Commonwealth Games 2014 – Track, Day One

It's the first day of competition in the 2014 Commonwealth Games and the chat in the riders' enclosure before the start of the first track cycling session was that Australia and New Zealand had brought a team at the top of their game - and it didn't take long to become apparent this was true. Australia dominated the first day in a packed Sir Chris Hoy velodrome in Glasgow, taking six medals back to the athletes' village just down the road; two golds, a silver and three bronzes.

Alistair Speed Memorial 50 Mile Time Trial 2014

It was 11:20 am on Thursday September 5th 2013 on the A91 road between Gateside and Strathmiglo when we lost Ali Speed. He was just 49 years-old, out on his bike and doing what he loved when he was snatched away. Ali rode his first race at just 12 years-old and was racing just days before he died. VeloVeritas ran an obituary for Ali at the time of his death and it goes without saying that we had to attend the 50 mile time trial his sister Mhairi organised in his honour on behalf of Fife Cycling Association. We thought that rather than straight race reportage – albeit not ignoring Iain Grant’s (Dooleys) dazzling 1:47 to win – we’d drive most of the course and look at the roads and places Ali trained and raced on.

The VeloVeritas Years – 2009: My Boys Mørkøv and Rasmussen Win the Copenhagen Six Day

You know when you're getting old when 'young guys' you were with on their first race come round to retiring. At the Copenhagen Six Day 2009 we saw Danes Alex Rasmussen and Michael Mørkøv take their home Six for the first time. I was lucky enough to be working for them as their 'runner'... Let's look back to 2009 and some great memories.

Erick Rowsell – “I do like to race a lot”

It’s been a while since we last spoke to young English rider Erick Rowsell (and yes, that’s his sister) - it was at the time when he was one of eight Endura riders (and just five Britons) to survive the inevitable cull which occurred when the team merged with German Pro Continental squad, Netapp for season 2013.

Justice for Gary Wiggins

It’ll be nine years, this January since we ran our Gary Wiggins obituary. Wiggins, father of Knight of the Realm, current World Hour Record holder, reigning Olympic Team Pursuit Champion and former Tour de France winner Bradley Wiggins, died in hospital in Newcastle, New South Wales the day after an ‘incident’ in Muswellbrook the previous day.

At Random

Bob Jungels Solos Victorious in Kuurne Brussels Kuurne 2019

Sunday’s Kuurne-Brussels-Kuurne UCI 1.1 HC is the bridesmaid to Het Nieuwsblad’s UCI WT bride but it’s a race with a long history dating back to 1946 and has some interesting winners including Roger De Vlaeminck, Patrick Sercu, Johan Museeuw, George Hincapie, Cav – and a certain Patrick Lefevere in 1978.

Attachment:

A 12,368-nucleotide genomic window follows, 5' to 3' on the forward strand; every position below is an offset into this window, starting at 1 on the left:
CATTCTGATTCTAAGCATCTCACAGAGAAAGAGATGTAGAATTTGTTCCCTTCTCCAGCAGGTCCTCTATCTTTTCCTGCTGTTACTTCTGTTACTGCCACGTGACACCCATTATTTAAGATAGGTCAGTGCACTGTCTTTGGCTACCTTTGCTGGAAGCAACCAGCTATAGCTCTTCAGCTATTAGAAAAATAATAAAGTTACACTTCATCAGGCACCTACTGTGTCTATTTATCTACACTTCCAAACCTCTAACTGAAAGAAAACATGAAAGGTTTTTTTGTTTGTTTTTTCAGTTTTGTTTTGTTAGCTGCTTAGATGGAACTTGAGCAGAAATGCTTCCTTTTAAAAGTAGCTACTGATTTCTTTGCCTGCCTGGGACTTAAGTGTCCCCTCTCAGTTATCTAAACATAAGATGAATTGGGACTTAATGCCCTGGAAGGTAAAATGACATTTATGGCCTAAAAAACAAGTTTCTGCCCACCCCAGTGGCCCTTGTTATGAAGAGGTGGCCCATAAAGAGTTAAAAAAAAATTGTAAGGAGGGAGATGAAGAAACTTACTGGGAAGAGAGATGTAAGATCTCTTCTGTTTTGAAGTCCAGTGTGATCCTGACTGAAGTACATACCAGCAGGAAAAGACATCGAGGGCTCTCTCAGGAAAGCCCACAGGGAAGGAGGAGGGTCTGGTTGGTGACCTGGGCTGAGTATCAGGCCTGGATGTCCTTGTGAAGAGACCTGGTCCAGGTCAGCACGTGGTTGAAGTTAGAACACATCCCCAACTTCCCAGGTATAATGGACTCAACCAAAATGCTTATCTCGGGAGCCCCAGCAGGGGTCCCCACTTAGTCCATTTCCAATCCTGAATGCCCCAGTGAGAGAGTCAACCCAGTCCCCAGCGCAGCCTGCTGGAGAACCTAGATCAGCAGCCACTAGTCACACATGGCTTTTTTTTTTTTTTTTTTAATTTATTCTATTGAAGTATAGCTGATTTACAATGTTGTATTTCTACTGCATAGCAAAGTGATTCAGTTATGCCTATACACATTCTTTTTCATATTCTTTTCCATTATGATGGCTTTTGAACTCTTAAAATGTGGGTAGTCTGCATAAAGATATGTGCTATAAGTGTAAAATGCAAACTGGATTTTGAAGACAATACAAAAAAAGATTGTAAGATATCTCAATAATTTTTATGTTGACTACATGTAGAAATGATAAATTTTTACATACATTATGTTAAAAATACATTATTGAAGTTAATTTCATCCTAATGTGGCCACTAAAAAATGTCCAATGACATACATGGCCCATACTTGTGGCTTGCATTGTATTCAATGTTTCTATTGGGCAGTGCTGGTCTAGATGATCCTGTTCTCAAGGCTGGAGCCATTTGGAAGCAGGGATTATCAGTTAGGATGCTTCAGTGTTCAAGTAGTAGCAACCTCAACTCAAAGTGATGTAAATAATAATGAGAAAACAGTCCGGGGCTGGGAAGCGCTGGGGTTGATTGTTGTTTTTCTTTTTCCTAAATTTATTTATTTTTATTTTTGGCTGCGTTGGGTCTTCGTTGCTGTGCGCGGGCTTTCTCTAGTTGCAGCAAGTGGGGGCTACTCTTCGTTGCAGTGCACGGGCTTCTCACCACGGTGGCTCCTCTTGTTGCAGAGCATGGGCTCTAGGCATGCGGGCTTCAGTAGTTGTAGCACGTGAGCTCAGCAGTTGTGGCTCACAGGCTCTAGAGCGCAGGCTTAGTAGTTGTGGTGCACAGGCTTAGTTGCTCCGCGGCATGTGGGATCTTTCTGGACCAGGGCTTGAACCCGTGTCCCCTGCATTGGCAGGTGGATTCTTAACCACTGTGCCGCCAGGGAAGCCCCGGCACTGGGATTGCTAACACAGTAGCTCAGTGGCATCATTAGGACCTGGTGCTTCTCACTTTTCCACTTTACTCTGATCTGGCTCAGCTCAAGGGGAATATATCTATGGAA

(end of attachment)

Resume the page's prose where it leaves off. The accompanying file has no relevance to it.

Your Comments about Mrs Deene, George, and their cyclists’ Guesthouse

The piece we ran recently by reader John Day about staying with Mrs Deene in Belgium aroused a lot of interest on social media but it was spread over a number of different pages and apps. We thought it would be a shame to let some fascinating and funny comments go to waste so we pulled a selection together for you.

Andreas Kappes

It’s with much sadness that we report the death of former Six Day and road star, Germany’s Andreas Kappes at just 52 years of age. He was stung by a bee whilst on cycling team management duties and died from ‘allergic shock’ on 31st July. Kappes was one of the all-time great Six Day men, rated 18th in the last edition of the Six Day results ‘bible’ – ‘Statistieken.’

Lotto Zesdaagse van Hasselt 2007 – Day 1

Lotto Zesdaagse van Hasselt 2007. Kris picked me up at Dusseldorf Weeze airport at tea time yesterday (Wednesday), it's actually only about two kilometres from Holland so it wasn't long before we found a frites stand. Hasselt is in the Limburg region of Belgium, Flemish speaking and with a population of about 70,000. The local tourist office brochure tries hard to talk the town up but there's not much to say - a nice-enough place though.

Living in the Heart of Flanders!

The things that can happen in the space of a week when you're living in the heart of Flanders. As mentioned in the last blog post I happened to meet Kurt Asle Arvesen on a ride and had a nice spin and chat with him. A couple of days later I was in the Asfra bike shop when fellow Norwegian and Team Sky rider Edvald Boasson Hagen walked in on his way out training.

Commonwealth Games 2014 – Time Trial, Elite Men. Dowsett Movistars on Glasgow Green

Essex boy Alex Dowsett proved that there is life after Sky with a brilliant time trial win in the Commonwealth Games event to add to his 2013 TT stage in the Giro, beating Aussie race favourite Rohan Denis into second and Wales Sky flyer Geraint Thomas into third on a blustery sunny Thursday afternoon around ‘The Dear Green Place’ that is Glasgow.